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End to payoffs for local government chief executives – Pickles

Plans to save money by enabling easier and less expensive dismissals of highly paid but incompetent local government chief executives are due to be implemented by the communities secretary Eric Pickles.

The dismissal of a council chief executive often involves lengthy and costly legal investigations which result in generous payoffs given to chief executives to avoid these legal proceedings.

Pickles called for councils to appoint an independent reviewer such as a QC to examine dismissal and disciplinary cases. The reforms would be a reversal of the rules introduced by the Conservative government at the end of the 1980s to avoid politically motivated dismissals.

The recent suspension of a chief executive for the Isles of Scilly council illustrates that these enquiries can cost between £100,000 and £250,000, and one particular case cost £420,000 over a total investigation period of 16 months.

Resulting payoffs to avoid such inefficient procedures have prompted many complaints, as they are viewed as excessive.

Pickles argued: “A town hall chief executive costs a lot of money, but if they are simply not up to the job, councillors must be able to get rid of them quick-smart without having to throw away thousands in parachute payoffs.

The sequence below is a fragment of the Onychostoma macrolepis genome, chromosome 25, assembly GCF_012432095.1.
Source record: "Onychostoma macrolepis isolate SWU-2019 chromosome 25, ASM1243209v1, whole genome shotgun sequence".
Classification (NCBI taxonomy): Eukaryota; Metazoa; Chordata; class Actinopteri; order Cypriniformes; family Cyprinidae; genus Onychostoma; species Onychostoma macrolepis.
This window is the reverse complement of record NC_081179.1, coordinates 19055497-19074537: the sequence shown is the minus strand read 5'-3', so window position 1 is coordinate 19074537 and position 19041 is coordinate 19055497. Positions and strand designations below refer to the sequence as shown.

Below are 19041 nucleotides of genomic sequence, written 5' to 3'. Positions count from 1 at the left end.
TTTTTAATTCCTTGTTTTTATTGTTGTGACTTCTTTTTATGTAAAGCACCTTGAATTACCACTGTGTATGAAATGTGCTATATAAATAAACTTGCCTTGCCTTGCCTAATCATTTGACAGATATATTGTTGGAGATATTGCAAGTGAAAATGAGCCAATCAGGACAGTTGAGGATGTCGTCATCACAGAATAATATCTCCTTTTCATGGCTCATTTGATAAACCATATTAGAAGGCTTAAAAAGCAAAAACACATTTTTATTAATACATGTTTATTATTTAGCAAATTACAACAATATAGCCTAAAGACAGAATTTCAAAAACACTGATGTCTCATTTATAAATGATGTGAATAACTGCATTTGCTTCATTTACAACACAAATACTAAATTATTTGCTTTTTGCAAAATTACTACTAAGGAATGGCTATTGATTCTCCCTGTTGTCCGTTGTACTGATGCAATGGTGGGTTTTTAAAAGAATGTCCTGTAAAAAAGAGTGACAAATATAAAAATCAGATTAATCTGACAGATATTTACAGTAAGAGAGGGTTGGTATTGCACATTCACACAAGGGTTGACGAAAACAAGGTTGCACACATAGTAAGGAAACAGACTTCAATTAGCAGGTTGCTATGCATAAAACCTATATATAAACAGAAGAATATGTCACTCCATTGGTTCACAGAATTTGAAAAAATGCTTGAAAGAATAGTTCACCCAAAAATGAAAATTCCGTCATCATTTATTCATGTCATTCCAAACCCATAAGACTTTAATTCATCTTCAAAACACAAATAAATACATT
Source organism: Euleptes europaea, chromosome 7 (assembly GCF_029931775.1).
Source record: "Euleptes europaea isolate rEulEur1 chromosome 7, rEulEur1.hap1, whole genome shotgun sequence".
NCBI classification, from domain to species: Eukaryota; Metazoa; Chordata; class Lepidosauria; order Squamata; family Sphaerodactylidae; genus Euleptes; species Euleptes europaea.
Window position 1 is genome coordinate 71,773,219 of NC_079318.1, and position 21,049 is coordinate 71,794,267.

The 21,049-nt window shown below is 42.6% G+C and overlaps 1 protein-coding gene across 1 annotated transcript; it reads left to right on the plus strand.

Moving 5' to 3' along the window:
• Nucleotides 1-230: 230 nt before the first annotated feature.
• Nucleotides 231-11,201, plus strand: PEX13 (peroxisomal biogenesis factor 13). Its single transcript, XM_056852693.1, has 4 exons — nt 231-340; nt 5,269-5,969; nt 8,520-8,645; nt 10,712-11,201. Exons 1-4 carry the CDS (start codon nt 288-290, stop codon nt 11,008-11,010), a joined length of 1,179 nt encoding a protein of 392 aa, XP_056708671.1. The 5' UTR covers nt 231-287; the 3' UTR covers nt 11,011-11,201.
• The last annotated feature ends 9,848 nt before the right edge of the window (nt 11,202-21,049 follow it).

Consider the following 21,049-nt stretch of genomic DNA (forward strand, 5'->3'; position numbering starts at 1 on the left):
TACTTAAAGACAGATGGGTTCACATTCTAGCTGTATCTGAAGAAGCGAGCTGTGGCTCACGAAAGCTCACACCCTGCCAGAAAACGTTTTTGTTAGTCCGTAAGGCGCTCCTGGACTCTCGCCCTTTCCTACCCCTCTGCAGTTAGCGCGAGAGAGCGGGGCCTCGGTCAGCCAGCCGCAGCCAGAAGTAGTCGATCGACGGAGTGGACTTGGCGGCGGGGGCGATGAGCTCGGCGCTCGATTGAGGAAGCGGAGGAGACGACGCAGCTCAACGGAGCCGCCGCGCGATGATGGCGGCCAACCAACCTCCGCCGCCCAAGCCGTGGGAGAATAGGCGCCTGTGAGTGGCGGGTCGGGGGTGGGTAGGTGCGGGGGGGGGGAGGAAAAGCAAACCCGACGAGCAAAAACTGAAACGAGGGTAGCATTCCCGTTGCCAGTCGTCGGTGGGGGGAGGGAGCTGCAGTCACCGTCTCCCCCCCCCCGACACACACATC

“It is ridiculous that councils feel forced to give bumper payoffs to dismiss inadequate chief executives simply to avoid these unnecessary golden goodbye reviews from expensive lawyers.

“Scrapping this bizarre bureaucratic ritual will save taxpayers money and put the decision firmly back in democratically elected hands.”

He is supported by chief executive of the Tax Payers’ Alliance Matthew Sinclair, who commented: “Chief executives at successful councils have nothing to fear from this change but it will stop any complacency among those who aren't doing what they can to deliver value for money. Elected councillors need to be able to change a chief executive without paying a reward for failure at the expense of local residents.”

Councils are currently required to publicly publish their pay policies by the Localism Act. Research has recently showed that salaries for new chief executives have decreased by 11% on average between January and June 2012.

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